April 21, 2021
To Members of the Baylor College of Medicine Community:
When I was a child, it was a relatively common practice to have "chicken pox parties." Once one child in the neighborhood contracted chicken pox, parents would bring all the other kids around to visit, hoping they would catch the disease.
Given there was no vaccine at the time (there is today), the thinking was that since the disease was usually milder as a child, you were better off trying to get it, rather than risk contracting it as an adult. I will come back to chicken pox parties in a few moments.
There is some cause for celebration this week. In spite of the J&J vaccine safety concerns that arose last week, our national vaccination effort continues at an impressive pace – 214 million doses administered, 40% of people have received at least one dose, and 26% of the population are fully vaccinated. Vaccination efforts have been particularly effective in older and at-risk people.
Overall, we seem to have reached a steady viral equilibrium. The situation Houston is good, but not great. Our daily rate of new cases is increasing, but almost imperceptibly so. Likewise, the daily growth rate of new hospitalizations and ICU census is increasing very slightly (0.2% and 0.7% respectively). As older people have been vaccinated, hospitals have seen admissions shift to younger populations.
Today, I want to focus on people in their 20s and 30s. We are not in a bad place if you believe the current narrative – which I do. If we remain cautious and continue our vaccination efforts, we will reach herd immunity in the next several weeks, see our numbers improve to the point that most restrictions can be lifted, and we can begin to return to normal.
However, there is another alternative narrative I would like to debunk. It goes like this: Since we have vaccinated most of the elderly, and they are at the highest risk, let the young people – those in their 20s and 30s – take off their masks, forego any restrictions on behaviors and ignore the potential risk of infection. Let them get infected and speed our journey to herd immunity through infection, rather than vaccination. This is the COVID-19 equivalent of a chicken pox party.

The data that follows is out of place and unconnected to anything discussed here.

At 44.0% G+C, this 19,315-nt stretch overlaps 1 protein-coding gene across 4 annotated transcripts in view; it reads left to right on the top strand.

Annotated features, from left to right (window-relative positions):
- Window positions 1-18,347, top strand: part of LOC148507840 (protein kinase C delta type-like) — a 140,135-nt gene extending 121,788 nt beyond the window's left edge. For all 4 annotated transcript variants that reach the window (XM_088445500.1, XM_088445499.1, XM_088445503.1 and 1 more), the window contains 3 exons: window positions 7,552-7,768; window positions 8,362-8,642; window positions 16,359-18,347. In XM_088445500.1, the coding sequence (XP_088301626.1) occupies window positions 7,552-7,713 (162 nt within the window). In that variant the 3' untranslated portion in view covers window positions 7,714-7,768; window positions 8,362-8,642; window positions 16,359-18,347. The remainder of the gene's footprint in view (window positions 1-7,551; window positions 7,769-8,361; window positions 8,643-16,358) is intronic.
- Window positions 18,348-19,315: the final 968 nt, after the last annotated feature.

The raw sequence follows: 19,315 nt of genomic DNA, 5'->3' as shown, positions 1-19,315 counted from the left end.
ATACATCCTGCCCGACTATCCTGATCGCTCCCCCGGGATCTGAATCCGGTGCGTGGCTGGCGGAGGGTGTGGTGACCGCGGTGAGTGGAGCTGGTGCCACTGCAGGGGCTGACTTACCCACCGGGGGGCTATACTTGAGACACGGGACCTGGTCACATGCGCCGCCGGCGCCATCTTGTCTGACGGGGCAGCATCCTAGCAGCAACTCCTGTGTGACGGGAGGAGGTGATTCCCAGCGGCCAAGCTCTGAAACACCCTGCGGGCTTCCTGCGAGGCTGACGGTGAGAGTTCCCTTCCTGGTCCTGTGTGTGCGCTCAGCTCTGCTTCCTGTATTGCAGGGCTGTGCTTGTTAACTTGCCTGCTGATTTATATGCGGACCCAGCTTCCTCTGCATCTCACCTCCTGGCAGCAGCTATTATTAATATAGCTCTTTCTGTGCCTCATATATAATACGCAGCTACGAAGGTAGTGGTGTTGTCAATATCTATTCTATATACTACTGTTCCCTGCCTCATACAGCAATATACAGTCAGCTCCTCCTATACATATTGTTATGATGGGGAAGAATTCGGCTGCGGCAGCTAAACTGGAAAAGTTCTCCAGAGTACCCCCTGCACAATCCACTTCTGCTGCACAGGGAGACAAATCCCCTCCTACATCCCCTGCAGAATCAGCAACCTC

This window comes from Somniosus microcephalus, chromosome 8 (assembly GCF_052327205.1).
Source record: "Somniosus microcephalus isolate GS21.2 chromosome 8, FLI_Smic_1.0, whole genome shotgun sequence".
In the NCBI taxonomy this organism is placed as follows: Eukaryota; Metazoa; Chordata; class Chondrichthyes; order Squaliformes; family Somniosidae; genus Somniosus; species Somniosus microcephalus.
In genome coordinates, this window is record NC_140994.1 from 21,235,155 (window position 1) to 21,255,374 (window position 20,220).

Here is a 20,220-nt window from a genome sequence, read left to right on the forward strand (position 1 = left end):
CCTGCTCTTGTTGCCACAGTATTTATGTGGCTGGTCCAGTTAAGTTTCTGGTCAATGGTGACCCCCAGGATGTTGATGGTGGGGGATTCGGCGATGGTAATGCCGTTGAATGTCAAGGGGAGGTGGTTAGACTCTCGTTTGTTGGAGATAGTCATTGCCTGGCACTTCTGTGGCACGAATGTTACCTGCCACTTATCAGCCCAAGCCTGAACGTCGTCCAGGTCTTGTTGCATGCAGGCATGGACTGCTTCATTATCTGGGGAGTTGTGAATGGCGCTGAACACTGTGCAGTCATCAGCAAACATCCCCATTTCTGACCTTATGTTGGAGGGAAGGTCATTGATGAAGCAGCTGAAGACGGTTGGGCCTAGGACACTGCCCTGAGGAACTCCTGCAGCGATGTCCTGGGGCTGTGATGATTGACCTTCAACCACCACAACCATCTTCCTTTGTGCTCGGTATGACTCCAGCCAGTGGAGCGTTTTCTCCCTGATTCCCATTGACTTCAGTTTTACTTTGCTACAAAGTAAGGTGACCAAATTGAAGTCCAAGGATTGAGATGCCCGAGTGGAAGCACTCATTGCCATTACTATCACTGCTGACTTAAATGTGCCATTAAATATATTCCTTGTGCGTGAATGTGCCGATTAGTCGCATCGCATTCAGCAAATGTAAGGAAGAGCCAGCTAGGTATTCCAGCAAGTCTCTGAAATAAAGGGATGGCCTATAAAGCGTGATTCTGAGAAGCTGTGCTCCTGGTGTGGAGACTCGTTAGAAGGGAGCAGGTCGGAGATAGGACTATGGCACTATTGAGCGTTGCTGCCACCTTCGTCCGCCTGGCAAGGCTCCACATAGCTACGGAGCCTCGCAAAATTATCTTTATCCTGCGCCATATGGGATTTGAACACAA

The underlying belief that fuels this thinking is that COVID-19 is a benign disease in the young, which is a dangerous and inaccurate belief. True, the disease tends to be less severe in young adults, but it is still a disease with significant consequences. For today, let's concentrate on a single outcome measure – death. I will have more to say about longer-term symptoms and functional impact of the disease in future weeks, which are also consequential, but for now let us focus on the risk of death.
It is true the mortality rate in younger people is sharply lower than in those who are older. During the peak of our January wave the chances of someone between the ages of 55 and 64 dying from COVID-19 was 5.3 per 100,000 population per week.
By comparison, the death rate in younger people is much lower. Those 18 to 24 years old, 0.12; ages 25 to 34, 0.31; ages 35 to 54, 1.37. The death rate in younger people is sharply lower, but I would argue that it is still very significant. I think it is useful to put this in terms of risk relative to another cause of death.
Let us look for a moment at motor vehicle crashes in the US. The overall risk of dying in a car crash is 11.5 per 100,000 population per year. If we normalize this to a per week rate (divide by 52), that comes out to 0.22 deaths per 100,000 population per week.
When you compare this to the chance of death from COVID-19, someone in their 20s is half as likely to die of the virus than in a crash. In your late 20s and early 30s, the chance of dying catches up and is about equal to your risk in a car. Beyond age 35, your viral death risk climbs to six times your risk of a traffic death and accelerates from there.
Let that sink in. You are 30 years old and healthy. As you walk out the door today, your risk of dying from COVID-19 is about the same as your risk of dying in a car crash. Granted, that risk is thankfully low, but it is easily and almost completely preventable.
Here is my message to those in their 20s and 30s.
Get vaccinated. Use common sense when you are out in public. I am in no way suggesting we should be on any sort of lockdown. We need to work, attend school and carry on with our lives as best we can. We should be venturing out, we should be starting to resume activities, particularly once vaccinated.
However, until we reach herd immunity and see our numbers drop dramatically, be cautious. Wear a mask in public places. Get out in public but recognize now is not the time to crowd into any sort of indoor venue. Maintain your distance.
When we truly put this threat behind us, I will be the first one at the party.
James T McDeavitt, M.D.
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